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Print Plan to Offer Free Anti-Seizure Drugs to Hospitals Could Violate Anti-Kickback Statute

On November 16, 2018, The Department of Health and Human Services Office of Inspector General posted an advisory opinion regarding a drug company's proposal to provide free product ("drug") to hospitals for the hospitals to use exclusively to treat inpatients who have been diagnosed with a form of epilepsy ("Syndrome") that may occur through the end of the second year of life.

Under the Proposed Arrangement:

  • The drug company would give free doses of the drug to hospitals for the hospitals to use exclusively for inpatients who are diagnosed with the Syndrome and are prescribed a course of therapy with the drug.
  • The drug company would stock the drug at participating hospitals on a consignment basis, at no cost to the hospital or any payor.
  • If a physician diagnoses an inpatient with the Syndrome and desires to prescribe the drug, the physician would submit a referral to the drug's reimbursement hub and then would initiate therapy using the free vial(s). A single vial is equivalent to three to five days of treatment.
  • During this initial treatment time, the reimbursement hub would complete a benefits investigation on the patient's behalf and facilitate shipment of additional vials of the drug to the patient's caregiver for the caregiver to administer at home following discharge.
  • If the patient's caregiver is unable to secure insurance coverage for the drug, then the patient would continue to receive the drug for free until either coverage is obtained or the therapy (including, as necessary for safe treatment termination, the two-week taper period) is complete.

Based on the facts provided, OIG determined that under the Proposed Arrangement:

  • The Arrangement could function as a seeding arrangement. This seeding arrangement seems to be the primary concern associated with the otherwise altruistic and clinically efficacious act of prescribing the drug for free. A hospital could influence or arrange for a physician to prescribe the drug for inpatients when the hospital receives the drug for free. Once patients are discharged, if their insurance covers the drug, then insurers (including Federal health care programs) and patients would be charged for the drug. Moreover, giving the drug for free to this specific patient population in the inpatient setting facilitates the drug company's high price for the drug's other indications
  • The free drug would be remuneration that the drug company would provide to hospitals, which could serve as referral sources for the drug.
  • Hospitals could be direct referral sources for the drug if the hospitals' employed physicians prescribe it for inpatients or outpatients. In addition, hospitals often establish formularies that limit or influence the drugs that physicians may administer or dispense at the hospitals and thus are in a position to arrange for or recommend purchases of the drug.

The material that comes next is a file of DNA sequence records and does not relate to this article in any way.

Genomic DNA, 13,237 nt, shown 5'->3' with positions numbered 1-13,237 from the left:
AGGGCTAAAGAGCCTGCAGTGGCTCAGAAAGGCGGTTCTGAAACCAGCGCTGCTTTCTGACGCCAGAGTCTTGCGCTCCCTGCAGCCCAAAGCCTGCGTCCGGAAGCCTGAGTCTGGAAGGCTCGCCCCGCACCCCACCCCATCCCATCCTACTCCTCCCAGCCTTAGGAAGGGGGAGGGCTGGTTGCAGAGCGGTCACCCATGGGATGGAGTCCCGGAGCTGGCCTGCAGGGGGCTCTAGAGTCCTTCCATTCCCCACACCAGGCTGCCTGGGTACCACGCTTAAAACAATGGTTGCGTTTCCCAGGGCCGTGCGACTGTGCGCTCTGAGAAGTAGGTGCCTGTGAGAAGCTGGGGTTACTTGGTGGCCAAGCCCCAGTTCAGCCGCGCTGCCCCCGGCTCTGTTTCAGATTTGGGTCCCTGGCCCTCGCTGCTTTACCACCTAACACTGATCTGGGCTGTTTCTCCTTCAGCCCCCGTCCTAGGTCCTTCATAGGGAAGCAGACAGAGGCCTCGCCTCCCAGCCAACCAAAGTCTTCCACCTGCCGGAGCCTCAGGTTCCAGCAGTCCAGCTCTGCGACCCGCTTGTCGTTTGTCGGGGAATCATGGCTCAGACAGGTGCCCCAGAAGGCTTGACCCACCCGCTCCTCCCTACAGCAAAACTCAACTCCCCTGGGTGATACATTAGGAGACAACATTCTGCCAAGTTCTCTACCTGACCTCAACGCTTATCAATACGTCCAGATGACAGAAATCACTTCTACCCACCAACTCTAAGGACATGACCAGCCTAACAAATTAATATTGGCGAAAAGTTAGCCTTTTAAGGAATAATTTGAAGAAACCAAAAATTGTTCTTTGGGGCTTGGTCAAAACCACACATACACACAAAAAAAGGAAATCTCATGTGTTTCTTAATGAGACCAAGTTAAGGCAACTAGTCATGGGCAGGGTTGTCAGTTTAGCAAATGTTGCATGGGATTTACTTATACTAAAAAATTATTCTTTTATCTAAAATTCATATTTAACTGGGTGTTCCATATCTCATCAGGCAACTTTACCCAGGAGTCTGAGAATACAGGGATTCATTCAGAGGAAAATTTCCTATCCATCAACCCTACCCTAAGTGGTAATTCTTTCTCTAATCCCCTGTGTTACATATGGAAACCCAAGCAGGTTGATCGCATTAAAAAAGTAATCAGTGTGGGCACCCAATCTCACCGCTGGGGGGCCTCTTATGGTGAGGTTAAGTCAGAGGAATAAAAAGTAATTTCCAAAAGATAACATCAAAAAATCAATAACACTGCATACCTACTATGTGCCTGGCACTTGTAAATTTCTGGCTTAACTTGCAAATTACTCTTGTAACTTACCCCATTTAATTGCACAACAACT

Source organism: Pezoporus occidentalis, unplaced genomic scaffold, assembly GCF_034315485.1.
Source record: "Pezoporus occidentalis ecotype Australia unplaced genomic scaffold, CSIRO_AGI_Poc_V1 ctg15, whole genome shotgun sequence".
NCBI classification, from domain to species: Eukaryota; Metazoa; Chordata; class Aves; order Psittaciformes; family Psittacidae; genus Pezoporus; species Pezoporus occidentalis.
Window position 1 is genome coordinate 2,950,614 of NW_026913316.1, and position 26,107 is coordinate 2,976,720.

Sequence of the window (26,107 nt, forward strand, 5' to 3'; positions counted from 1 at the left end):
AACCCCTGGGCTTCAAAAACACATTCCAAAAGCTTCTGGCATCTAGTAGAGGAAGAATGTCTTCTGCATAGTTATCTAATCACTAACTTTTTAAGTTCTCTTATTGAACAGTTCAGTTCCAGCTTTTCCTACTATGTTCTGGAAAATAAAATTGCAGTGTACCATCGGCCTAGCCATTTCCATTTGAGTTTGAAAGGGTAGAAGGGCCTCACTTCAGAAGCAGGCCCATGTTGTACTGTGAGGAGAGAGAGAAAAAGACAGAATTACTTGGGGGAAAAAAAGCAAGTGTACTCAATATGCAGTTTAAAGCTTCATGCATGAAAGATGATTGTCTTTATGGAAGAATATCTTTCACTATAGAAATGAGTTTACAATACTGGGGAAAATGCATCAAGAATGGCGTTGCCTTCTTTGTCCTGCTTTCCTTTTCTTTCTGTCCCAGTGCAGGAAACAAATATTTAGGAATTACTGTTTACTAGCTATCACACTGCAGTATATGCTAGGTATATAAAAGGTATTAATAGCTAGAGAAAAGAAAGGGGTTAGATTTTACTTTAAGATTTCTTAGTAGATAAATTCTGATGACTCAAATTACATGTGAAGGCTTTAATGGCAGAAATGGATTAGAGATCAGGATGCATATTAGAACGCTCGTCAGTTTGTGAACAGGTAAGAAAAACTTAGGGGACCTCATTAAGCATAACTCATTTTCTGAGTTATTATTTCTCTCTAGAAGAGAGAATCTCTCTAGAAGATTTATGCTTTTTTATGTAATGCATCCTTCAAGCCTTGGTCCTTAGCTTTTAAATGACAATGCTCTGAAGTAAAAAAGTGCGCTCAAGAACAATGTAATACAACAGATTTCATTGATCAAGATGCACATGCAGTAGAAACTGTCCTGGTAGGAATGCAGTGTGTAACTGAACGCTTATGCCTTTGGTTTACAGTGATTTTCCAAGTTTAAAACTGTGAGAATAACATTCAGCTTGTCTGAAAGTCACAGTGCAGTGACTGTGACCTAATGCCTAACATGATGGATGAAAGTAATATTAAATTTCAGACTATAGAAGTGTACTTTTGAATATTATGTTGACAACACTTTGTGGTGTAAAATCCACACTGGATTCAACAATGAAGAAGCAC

• If a hospital refuses to stock a drug for a certain reason (e.g., if the drug is too expensive when dispensed for inpatients), then it may be difficult for a doctor to prescribe the drug for any hospital patient. Giving the drug for free to hospitals for inpatients diagnosed with the Syndrome could induce the hospitals to arrange for or recommend future purchases of the drug.
  • The anti-kickback statute makes it a criminal offense to knowingly and willfully offer, pay, solicit, or receive any remuneration to induce or reward referrals of items or services reimbursable by a Federal health care program. Where remuneration is paid purposefully to induce or reward referrals of items or services payable by a Federal health care program, the anti-kickback statute is violated.
  • The Proposed Arrangement therefore would violate the anti-kickback statute.
  • Takeaways: 1. Free + clinically efficacious is no defense to conduct that implicates the kickback statute; and 2. Free product (DME, drugs, med-surg) that plants the seed for near term and necessary future purchases implicating federal health care programs must be carefully assessed in light of this OIG opinion.

Violation of the anti-kickback statute constitutes a felony punishable by a maximum fine of $100,000, imprisonment up to ten years, or both. Conviction will also lead to automatic exclusion from Federal health care programs, including Medicare and Medicaid.

Trusiak Law - OIG Advisory Opinion

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